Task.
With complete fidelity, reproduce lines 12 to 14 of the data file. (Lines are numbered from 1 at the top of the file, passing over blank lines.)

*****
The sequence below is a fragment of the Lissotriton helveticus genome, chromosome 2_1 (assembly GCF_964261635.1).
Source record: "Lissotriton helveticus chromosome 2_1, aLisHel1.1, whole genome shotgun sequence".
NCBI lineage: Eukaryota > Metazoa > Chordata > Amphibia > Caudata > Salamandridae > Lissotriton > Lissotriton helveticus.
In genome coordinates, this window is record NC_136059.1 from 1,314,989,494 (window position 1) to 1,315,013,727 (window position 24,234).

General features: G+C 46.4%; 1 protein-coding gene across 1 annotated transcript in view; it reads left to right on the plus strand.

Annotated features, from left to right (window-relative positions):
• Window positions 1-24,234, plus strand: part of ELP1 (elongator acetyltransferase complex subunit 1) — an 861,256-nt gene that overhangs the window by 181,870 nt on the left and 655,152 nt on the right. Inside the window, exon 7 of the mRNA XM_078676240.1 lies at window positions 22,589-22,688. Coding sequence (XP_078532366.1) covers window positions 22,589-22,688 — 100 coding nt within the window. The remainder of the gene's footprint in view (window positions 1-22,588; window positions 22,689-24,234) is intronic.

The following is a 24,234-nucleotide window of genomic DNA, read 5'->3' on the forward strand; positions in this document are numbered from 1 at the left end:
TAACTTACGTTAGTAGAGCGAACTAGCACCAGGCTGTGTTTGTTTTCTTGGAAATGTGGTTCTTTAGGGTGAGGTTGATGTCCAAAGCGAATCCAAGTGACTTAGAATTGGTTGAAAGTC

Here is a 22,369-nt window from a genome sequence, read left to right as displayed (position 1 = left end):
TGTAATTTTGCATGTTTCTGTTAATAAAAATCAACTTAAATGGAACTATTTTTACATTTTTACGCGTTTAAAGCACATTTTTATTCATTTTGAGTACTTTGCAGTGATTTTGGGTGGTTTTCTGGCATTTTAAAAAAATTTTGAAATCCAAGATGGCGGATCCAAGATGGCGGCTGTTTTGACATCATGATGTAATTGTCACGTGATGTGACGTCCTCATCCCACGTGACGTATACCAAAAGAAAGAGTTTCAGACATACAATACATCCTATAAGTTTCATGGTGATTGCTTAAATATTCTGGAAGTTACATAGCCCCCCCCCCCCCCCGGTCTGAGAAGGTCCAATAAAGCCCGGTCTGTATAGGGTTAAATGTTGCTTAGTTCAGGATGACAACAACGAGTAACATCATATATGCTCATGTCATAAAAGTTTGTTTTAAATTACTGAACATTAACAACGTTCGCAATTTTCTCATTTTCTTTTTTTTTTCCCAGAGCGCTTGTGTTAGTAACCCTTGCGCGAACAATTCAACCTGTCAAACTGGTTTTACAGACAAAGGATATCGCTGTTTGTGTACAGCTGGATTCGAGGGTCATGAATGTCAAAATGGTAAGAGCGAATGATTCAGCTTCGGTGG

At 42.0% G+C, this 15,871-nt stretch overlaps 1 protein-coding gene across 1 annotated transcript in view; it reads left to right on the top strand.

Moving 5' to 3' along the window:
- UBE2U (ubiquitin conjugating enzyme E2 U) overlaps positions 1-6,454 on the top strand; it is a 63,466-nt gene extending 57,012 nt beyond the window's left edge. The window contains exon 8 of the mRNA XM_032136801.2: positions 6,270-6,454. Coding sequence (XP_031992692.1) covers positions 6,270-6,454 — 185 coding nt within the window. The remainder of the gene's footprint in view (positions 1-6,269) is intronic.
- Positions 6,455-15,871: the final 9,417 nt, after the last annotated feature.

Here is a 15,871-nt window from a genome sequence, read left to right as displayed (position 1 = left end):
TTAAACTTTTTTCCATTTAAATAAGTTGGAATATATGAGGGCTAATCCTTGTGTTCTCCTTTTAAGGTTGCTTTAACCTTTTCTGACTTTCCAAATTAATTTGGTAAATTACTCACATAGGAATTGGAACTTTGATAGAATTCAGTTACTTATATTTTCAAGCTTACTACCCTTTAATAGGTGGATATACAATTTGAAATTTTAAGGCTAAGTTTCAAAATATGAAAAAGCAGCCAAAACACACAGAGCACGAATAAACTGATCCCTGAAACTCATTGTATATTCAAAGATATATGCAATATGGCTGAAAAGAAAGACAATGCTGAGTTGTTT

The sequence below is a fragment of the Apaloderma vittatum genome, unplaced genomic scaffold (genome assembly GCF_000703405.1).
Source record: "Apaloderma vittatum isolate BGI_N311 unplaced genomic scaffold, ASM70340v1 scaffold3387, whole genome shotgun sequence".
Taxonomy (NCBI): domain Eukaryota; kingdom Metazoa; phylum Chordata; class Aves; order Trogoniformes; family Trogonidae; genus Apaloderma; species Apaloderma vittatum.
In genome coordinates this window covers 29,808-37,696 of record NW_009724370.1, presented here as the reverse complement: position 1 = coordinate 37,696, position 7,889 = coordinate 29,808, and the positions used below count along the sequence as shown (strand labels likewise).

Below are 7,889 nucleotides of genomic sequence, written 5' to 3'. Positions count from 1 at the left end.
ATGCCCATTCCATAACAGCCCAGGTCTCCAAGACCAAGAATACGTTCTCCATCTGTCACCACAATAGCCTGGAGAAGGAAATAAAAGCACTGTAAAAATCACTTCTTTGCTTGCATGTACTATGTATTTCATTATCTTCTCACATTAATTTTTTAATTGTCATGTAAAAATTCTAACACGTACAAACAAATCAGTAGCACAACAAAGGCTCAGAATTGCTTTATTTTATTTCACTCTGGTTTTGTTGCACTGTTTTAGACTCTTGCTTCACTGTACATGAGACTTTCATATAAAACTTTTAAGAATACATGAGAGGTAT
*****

At 42.0% G+C, this 15,871-nt stretch overlaps 1 protein-coding gene across 1 annotated transcript in view; it reads left to right on the top strand.

Moving 5' to 3' along the window:
- UBE2U (ubiquitin conjugating enzyme E2 U) overlaps positions 1-6,454 on the top strand; it is a 63,466-nt gene extending 57,012 nt beyond the window's left edge. The window contains exon 8 of the mRNA XM_032136801.2: positions 6,270-6,454. Coding sequence (XP_031992692.1) covers positions 6,270-6,454 — 185 coding nt within the window. The remainder of the gene's footprint in view (positions 1-6,269) is intronic.